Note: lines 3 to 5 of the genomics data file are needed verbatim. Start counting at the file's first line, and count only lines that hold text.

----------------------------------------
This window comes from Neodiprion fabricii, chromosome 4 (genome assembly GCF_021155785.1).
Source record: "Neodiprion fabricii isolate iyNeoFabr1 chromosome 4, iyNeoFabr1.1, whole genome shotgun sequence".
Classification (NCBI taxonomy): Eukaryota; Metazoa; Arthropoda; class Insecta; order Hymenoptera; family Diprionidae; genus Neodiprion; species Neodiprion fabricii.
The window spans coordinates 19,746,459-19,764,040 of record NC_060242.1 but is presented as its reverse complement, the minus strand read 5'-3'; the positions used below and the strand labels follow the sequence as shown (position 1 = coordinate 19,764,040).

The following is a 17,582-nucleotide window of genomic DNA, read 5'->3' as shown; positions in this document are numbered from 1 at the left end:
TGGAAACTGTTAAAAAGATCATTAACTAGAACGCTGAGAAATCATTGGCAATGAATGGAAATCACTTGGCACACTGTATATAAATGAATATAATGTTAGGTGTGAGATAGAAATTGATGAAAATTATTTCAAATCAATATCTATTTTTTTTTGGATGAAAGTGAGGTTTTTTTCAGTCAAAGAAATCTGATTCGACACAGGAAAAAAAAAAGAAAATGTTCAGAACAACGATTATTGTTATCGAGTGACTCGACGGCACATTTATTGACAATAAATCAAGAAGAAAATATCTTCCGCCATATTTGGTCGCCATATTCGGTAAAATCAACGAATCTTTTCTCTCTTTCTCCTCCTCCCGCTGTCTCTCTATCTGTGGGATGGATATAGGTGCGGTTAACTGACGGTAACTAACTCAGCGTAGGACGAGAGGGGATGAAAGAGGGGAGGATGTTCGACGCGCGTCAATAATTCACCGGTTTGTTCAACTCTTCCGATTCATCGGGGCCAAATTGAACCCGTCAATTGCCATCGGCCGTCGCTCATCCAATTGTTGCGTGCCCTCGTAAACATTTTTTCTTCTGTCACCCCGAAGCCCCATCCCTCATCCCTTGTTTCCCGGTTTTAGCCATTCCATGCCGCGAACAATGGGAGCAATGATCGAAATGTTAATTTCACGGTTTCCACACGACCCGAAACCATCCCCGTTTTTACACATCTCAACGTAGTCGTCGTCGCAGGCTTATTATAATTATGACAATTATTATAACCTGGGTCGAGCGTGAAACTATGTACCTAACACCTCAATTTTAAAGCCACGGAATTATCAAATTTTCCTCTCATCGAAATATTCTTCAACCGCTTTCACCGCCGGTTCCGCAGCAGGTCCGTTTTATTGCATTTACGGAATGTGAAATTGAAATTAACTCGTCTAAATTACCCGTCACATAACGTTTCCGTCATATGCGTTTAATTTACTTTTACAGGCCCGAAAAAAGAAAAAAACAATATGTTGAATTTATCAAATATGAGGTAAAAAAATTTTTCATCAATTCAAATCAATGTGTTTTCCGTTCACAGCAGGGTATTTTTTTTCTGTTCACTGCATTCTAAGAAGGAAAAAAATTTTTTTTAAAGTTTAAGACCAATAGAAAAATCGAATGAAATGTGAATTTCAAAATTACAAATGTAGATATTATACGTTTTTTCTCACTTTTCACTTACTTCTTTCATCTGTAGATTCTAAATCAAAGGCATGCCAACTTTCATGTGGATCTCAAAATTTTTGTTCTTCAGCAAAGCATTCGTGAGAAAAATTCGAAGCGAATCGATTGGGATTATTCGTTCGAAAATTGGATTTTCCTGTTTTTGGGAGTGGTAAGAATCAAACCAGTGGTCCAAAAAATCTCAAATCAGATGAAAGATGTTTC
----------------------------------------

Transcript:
Classification (NCBI taxonomy): Eukaryota; Metazoa; Arthropoda; class Insecta; order Hymenoptera; family Diprionidae; genus Neodiprion; species Neodiprion fabricii.
The window spans coordinates 19,746,459-19,764,040 of record NC_060242.1 but is presented as its reverse complement, the minus strand read 5'-3'; the positions used below and the strand labels follow the sequence as shown (position 1 = coordinate 19,764,040).

The following is a 17,582-nucleotide window of genomic DNA, read 5'->3' as shown; positions in this document are numbered from 1 at the left end: